Have you heard of orthorexia? Why is it important to hear stories about men who suffered from eating disorders? In what way is knowledge really power? In this podcast, Dr. Castagnini speaks with Jason Wood about his battle with orthorexia and how he is fighting to combat the myth that only women suffer from eating disorders.


Jason Wood is turning his own battle with orthorexia, anxiety, and OCD into a mission to raise awareness and confront the stigmas and stereotypes that exist around men and mental health Visit his website and connect on Facebook, Twitter, and Instagram. Subscribe to his YouTube channel.


  • What is orthorexia?
  • Orthorexia and social media
  • Recovery and wellbeing

What is orthorexia?

Basically what it is, is an addiction to healthy eating. In my case I was trying to eat as clean and pure as possible for health benefits and it went to the extreme … while they might be innocent at the beginning, overtime, somebody who develops orthorexia the list of foods that are off-limits seems to grow exponentially while foods on the good list is shrinking. (Jason Wood)
Like some other eating disorders, orthorexia is concerned with labeling food as either good or bad. Over time as the disorder develops, it may trick you into thinking that there are more and more foods that are “bad” for you that you should avoid eating, while the “good” foods that you can eat become more and more difficult to come by. This worsens over time until someone with orthorexia feels that they can only eat a very specific thing, otherwise, they cannot eat at all for fear of eating something “bad”.
You’re looking for reasons to cut food out of your diet and that’s the point that it got to for me. That’s when it got to that extreme point where it was no longer just wanting to eat health, it was an unhealthy addiction to being healthy. (Jason Wood)

Orthorexia and social media

Orthorexia is linked to being obsessed with eating a certain quality of food – following a strict regime of “good” foods – instead of being concerned about the number of foods. When it comes to social media, where a lot of things are polished, insincere, and where people may be trying to sell you products or fad diets, there is a lot of false information and sometimes people who suffer from orthorexia get caught up in the misinformation about certain foods because the people who are talking about them look so “healthy”.

Recovery and wellbeing

Knowledge is power. In the sense of an eating disorder, having an understanding of what it is can really help you to overcome it.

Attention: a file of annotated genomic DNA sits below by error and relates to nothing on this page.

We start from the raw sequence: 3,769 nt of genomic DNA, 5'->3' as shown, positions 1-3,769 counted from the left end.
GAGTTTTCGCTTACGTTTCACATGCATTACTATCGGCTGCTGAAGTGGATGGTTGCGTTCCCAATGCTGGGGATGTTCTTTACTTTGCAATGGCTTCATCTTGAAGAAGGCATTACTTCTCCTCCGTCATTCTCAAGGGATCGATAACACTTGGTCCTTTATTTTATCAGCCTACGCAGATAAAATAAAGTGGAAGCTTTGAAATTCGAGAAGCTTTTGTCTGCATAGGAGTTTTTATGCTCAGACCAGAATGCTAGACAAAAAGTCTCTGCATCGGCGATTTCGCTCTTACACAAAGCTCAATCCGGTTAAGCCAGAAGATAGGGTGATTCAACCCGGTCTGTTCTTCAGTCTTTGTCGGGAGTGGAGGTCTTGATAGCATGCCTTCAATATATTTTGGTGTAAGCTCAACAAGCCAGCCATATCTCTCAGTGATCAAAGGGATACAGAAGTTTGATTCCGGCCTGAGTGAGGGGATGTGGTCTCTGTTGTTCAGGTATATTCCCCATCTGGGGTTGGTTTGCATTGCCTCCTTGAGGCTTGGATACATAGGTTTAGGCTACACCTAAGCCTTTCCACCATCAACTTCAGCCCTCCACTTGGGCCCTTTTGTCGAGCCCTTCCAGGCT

Once I found [the term] orthorexia and began to read other people’s stories and journeys with it, it started to shed some light on my own life and my own experience and made me really understand what I was up against. Being able to understand my opponent, I feel like that’s when I was finally able to get better and to start fighting back. (Jason Wood)
Recovery can take a long time, but good places to spot your recovery progress are in your physical body and in your mindset. A good sign of recovery is once your thoughts begin to change for the better, and the eating disorder no longer has a stronghold on how you perceive something. You are able to take control of your thoughts, and stop yourself from doing what the disorder tells you to do.

Books mentioned in this episode:

Jason Wood – Starving for Survival: A Memoir publishing January 2022



I am a licensed Psychologist and Certified Eating Disorder Specialist. While I may have over 20 years of clinical experience, what I also have is the experience of having been a patient who had an eating disorder as well. One thing that I never had during all of my treatment was someone who could look me in the eye and honestly say to me "hey, I've been there. I understand". Going through treatment for an eating disorder is one of the hardest and scariest things to do. I remember being asked to do things that scared me. Things I now know ultimately helped me to get better. But, at the time, I had serious doubts and fears about it. If even one of my providers had been able to tell me "I know it's scary, but I had to go through that part too. Here's what will probably happen...." then perhaps I would not have gone in and out of treatment so many times. My own experience ultimately led me to specialize in treating eating disorders. I wanted to be the therapist I never had; the one who "got it". I will be giving you my perspective and information as an expert and clinician who has been treating patients for over 2 decades. But don't just take my word for it...keep listening to hear the truly informative insights and knowledge guest experts have to share. I am so happy you are here!


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